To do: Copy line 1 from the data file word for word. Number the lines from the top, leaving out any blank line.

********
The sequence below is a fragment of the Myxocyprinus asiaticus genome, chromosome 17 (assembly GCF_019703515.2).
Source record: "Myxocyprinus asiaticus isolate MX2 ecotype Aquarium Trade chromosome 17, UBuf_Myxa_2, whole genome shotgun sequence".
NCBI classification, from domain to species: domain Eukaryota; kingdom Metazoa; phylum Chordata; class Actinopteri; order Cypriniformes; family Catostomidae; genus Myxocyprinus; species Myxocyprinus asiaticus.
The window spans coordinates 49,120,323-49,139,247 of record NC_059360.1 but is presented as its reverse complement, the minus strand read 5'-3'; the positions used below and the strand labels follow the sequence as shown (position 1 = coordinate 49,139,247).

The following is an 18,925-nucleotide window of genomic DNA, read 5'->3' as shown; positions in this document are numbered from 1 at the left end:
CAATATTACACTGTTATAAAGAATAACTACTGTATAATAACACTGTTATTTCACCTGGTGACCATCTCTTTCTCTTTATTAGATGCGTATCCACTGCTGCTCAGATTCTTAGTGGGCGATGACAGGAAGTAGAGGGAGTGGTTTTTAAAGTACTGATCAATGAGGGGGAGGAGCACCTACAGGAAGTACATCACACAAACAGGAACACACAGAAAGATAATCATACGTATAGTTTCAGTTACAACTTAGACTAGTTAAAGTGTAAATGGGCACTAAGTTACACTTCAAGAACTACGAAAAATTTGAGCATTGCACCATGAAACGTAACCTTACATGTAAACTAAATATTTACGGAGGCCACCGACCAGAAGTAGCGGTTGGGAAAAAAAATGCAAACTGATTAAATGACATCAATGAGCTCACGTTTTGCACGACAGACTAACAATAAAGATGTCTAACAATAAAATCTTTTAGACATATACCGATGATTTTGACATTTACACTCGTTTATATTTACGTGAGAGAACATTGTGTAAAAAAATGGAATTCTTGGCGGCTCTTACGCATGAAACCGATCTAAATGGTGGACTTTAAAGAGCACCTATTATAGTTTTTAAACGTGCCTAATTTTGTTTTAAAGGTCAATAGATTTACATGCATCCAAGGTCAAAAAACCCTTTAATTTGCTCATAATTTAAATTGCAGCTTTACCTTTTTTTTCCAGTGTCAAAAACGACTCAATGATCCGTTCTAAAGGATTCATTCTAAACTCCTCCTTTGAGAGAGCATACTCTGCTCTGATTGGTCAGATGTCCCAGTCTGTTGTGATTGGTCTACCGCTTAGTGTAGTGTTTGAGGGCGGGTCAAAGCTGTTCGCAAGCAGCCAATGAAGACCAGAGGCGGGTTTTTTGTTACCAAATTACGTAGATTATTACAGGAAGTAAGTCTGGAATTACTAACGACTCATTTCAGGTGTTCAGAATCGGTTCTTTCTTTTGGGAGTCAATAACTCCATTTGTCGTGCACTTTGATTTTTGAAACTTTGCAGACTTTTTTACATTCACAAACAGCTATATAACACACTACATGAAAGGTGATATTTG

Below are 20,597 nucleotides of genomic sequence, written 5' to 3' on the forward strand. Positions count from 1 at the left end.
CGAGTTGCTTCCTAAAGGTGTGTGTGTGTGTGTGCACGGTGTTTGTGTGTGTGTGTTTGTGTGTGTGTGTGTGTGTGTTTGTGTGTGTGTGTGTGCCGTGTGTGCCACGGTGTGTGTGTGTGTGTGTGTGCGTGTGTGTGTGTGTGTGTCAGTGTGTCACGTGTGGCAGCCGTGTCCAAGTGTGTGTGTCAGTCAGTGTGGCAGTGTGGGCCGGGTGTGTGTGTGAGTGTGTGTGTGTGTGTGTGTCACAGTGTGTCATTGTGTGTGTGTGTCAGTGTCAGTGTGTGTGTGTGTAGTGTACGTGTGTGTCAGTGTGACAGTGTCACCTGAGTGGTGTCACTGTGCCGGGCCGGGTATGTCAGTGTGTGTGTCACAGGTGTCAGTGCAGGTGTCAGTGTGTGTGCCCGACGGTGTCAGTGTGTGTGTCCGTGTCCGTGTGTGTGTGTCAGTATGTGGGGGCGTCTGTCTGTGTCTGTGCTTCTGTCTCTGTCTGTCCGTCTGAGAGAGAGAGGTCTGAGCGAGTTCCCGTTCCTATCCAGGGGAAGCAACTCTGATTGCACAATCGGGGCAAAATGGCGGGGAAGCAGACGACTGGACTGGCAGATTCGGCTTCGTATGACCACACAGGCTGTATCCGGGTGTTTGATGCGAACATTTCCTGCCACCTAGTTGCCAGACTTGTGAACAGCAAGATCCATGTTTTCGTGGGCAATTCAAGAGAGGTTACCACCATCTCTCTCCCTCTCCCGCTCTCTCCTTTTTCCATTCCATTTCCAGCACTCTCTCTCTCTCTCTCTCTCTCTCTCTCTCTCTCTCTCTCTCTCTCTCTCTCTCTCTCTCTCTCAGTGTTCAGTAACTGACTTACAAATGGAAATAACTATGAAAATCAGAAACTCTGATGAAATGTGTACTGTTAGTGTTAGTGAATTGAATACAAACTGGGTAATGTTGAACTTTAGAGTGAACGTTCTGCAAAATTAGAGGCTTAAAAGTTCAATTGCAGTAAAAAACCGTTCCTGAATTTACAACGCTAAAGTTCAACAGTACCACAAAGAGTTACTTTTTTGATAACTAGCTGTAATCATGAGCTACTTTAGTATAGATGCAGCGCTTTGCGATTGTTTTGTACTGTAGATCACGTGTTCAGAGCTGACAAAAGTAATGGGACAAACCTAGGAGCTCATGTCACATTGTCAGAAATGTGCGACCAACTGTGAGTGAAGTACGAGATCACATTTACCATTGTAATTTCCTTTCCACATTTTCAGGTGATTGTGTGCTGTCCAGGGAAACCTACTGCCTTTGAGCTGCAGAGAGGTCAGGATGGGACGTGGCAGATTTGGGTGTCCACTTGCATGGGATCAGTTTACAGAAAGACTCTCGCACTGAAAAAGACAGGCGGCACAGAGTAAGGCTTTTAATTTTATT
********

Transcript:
The sequence below is a fragment of the Myxocyprinus asiaticus genome, chromosome 17 (assembly GCF_019703515.2).